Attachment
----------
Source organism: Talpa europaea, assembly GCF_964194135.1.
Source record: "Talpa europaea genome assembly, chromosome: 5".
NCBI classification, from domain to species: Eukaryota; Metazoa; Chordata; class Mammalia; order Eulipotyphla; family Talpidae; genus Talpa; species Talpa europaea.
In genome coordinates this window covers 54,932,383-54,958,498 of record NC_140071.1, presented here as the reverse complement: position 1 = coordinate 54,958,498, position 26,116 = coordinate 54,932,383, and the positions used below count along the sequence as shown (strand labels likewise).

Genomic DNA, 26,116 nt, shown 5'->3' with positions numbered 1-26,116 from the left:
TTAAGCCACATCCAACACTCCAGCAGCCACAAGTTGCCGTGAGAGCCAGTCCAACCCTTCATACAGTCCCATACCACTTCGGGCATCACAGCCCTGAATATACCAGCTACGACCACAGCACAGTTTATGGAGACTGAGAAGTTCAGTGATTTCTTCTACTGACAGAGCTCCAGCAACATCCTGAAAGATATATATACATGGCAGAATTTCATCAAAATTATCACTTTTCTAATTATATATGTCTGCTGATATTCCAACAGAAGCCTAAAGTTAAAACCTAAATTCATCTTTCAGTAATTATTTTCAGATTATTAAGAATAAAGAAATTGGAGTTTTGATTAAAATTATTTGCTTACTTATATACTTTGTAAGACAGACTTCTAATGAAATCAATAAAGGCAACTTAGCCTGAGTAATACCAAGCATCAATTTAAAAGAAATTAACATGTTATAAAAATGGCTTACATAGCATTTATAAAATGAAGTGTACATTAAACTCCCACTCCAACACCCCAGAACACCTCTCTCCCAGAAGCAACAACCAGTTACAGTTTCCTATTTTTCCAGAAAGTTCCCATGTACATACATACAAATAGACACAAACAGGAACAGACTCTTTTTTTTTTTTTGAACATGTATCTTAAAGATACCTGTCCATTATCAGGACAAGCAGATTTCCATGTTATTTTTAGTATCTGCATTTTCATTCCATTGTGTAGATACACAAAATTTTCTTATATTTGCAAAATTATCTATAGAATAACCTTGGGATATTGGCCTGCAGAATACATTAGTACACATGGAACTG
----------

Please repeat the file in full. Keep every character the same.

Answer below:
Source organism: Talpa europaea, assembly GCF_964194135.1.
Source record: "Talpa europaea genome assembly, chromosome: 5".
NCBI classification, from domain to species: Eukaryota; Metazoa; Chordata; class Mammalia; order Eulipotyphla; family Talpidae; genus Talpa; species Talpa europaea.
In genome coordinates this window covers 54,932,383-54,958,498 of record NC_140071.1, presented here as the reverse complement: position 1 = coordinate 54,958,498, position 26,116 = coordinate 54,932,383, and the positions used below count along the sequence as shown (strand labels likewise).

Genomic DNA, 26,116 nt, shown 5'->3' with positions numbered 1-26,116 from the left:
TTAAGCCACATCCAACACTCCAGCAGCCACAAGTTGCCGTGAGAGCCAGTCCAACCCTTCATACAGTCCCATACCACTTCGGGCATCACAGCCCTGAATATACCAGCTACGACCACAGCACAGTTTATGGAGACTGAGAAGTTCAGTGATTTCTTCTACTGACAGAGCTCCAGCAACATCCTGAAAGATATATATACATGGCAGAATTTCATCAAAATTATCACTTTTCTAATTATATATGTCTGCTGATATTCCAACAGAAGCCTAAAGTTAAAACCTAAATTCATCTTTCAGTAATTATTTTCAGATTATTAAGAATAAAGAAATTGGAGTTTTGATTAAAATTATTTGCTTACTTATATACTTTGTAAGACAGACTTCTAATGAAATCAATAAAGGCAACTTAGCCTGAGTAATACCAAGCATCAATTTAAAAGAAATTAACATGTTATAAAAATGGCTTACATAGCATTTATAAAATGAAGTGTACATTAAACTCCCACTCCAACACCCCAGAACACCTCTCTCCCAGAAGCAACAACCAGTTACAGTTTCCTATTTTTCCAGAAAGTTCCCATGTACATACATACAAATAGACACAAACAGGAACAGACTCTTTTTTTTTTTTTGAACATGTATCTTAAAGATACCTGTCCATTATCAGGACAAGCAGATTTCCATGTTATTTTTAGTATCTGCATTTTCATTCCATTGTGTAGATACACAAAATTTTCTTATATTTGCAAAATTATCTATAGAATAACCTTGGGATATTGGCCTGCAGAATACATTAGTACACATGGAACTG